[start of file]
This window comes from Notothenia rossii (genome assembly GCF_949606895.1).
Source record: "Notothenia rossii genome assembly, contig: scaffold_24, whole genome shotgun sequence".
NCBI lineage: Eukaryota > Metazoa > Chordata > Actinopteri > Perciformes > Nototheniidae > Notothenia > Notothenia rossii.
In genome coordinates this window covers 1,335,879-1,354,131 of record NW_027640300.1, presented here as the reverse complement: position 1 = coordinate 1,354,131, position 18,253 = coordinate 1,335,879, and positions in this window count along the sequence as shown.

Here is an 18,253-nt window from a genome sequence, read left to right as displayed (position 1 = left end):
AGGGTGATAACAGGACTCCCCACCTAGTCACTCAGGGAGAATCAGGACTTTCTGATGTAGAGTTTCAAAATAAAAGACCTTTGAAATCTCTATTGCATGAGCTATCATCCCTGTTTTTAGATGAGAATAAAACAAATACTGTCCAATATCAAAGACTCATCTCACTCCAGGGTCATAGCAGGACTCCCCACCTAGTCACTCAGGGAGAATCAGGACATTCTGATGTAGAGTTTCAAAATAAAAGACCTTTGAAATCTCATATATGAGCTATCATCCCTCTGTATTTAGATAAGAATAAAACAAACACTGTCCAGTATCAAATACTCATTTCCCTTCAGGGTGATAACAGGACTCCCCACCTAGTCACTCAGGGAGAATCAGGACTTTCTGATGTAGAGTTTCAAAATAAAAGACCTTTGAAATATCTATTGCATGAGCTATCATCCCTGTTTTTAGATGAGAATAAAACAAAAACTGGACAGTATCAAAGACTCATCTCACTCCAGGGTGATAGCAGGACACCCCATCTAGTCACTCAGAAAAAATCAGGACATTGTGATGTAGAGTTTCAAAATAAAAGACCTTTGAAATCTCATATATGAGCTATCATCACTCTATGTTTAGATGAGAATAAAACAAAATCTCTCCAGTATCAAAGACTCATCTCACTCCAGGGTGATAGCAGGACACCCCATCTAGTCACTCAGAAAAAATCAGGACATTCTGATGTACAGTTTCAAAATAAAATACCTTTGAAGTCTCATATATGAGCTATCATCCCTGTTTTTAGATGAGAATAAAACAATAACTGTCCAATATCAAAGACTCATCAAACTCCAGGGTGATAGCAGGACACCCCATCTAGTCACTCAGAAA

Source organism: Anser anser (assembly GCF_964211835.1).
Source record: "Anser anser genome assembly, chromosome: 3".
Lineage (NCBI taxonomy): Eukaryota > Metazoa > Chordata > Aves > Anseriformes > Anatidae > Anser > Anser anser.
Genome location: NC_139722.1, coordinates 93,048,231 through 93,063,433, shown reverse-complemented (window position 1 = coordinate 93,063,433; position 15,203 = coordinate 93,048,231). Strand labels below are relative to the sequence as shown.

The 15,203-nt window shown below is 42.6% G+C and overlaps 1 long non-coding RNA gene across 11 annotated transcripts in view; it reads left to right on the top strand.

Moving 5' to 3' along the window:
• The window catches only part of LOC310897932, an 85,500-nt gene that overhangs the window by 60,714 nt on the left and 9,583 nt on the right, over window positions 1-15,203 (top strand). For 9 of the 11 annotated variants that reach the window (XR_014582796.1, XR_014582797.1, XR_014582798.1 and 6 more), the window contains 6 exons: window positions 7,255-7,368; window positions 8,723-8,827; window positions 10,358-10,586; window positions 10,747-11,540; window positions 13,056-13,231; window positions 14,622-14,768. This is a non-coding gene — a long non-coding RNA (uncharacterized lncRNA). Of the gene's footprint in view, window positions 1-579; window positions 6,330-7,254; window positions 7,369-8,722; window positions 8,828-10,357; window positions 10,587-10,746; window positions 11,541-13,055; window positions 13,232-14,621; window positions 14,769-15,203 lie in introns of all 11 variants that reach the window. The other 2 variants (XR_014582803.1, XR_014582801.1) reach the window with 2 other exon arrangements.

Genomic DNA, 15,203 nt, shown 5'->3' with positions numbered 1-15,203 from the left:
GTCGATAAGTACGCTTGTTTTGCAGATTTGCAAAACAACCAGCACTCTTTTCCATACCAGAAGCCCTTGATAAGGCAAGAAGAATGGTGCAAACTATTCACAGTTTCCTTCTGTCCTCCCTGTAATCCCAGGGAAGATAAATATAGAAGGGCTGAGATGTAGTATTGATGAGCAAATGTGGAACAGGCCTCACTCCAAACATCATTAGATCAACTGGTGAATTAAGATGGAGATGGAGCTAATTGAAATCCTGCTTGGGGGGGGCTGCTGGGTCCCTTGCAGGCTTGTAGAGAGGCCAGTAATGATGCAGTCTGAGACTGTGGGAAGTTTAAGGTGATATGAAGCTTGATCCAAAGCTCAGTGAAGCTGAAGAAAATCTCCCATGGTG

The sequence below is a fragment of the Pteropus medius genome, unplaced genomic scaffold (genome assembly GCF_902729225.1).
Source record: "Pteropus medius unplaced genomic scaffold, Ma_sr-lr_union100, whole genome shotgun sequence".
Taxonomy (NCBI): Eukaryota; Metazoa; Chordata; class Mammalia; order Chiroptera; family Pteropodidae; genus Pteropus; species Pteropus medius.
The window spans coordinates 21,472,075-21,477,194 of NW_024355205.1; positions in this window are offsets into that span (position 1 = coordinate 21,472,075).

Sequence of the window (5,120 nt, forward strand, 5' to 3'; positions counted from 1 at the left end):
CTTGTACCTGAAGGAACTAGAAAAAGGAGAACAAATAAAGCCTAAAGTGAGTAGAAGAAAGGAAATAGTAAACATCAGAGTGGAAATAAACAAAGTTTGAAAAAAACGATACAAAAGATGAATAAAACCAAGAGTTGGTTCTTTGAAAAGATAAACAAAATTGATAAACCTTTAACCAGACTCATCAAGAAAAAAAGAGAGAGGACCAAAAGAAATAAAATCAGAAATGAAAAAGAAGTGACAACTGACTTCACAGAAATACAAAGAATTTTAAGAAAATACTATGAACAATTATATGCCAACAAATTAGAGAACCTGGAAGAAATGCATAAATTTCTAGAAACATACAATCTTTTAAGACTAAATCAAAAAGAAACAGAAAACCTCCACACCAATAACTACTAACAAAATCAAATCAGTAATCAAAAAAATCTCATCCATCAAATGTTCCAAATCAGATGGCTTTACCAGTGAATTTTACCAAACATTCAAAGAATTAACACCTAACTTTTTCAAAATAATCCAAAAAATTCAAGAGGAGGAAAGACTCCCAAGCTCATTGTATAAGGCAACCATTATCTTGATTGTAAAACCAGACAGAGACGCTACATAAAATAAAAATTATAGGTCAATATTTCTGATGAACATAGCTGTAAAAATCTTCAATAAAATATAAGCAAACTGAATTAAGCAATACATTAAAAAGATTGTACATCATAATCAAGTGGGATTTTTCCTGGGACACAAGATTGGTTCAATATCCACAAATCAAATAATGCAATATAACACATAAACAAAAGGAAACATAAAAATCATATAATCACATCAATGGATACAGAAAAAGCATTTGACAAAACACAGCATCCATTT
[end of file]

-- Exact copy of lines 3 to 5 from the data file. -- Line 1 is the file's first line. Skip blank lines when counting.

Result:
NCBI lineage: Eukaryota > Metazoa > Chordata > Actinopteri > Perciformes > Nototheniidae > Notothenia > Notothenia rossii.
In genome coordinates this window covers 1,335,879-1,354,131 of record NW_027640300.1, presented here as the reverse complement: position 1 = coordinate 1,354,131, position 18,253 = coordinate 1,335,879, and positions in this window count along the sequence as shown.

Here is an 18,253-nt window from a genome sequence, read left to right as displayed (position 1 = left end):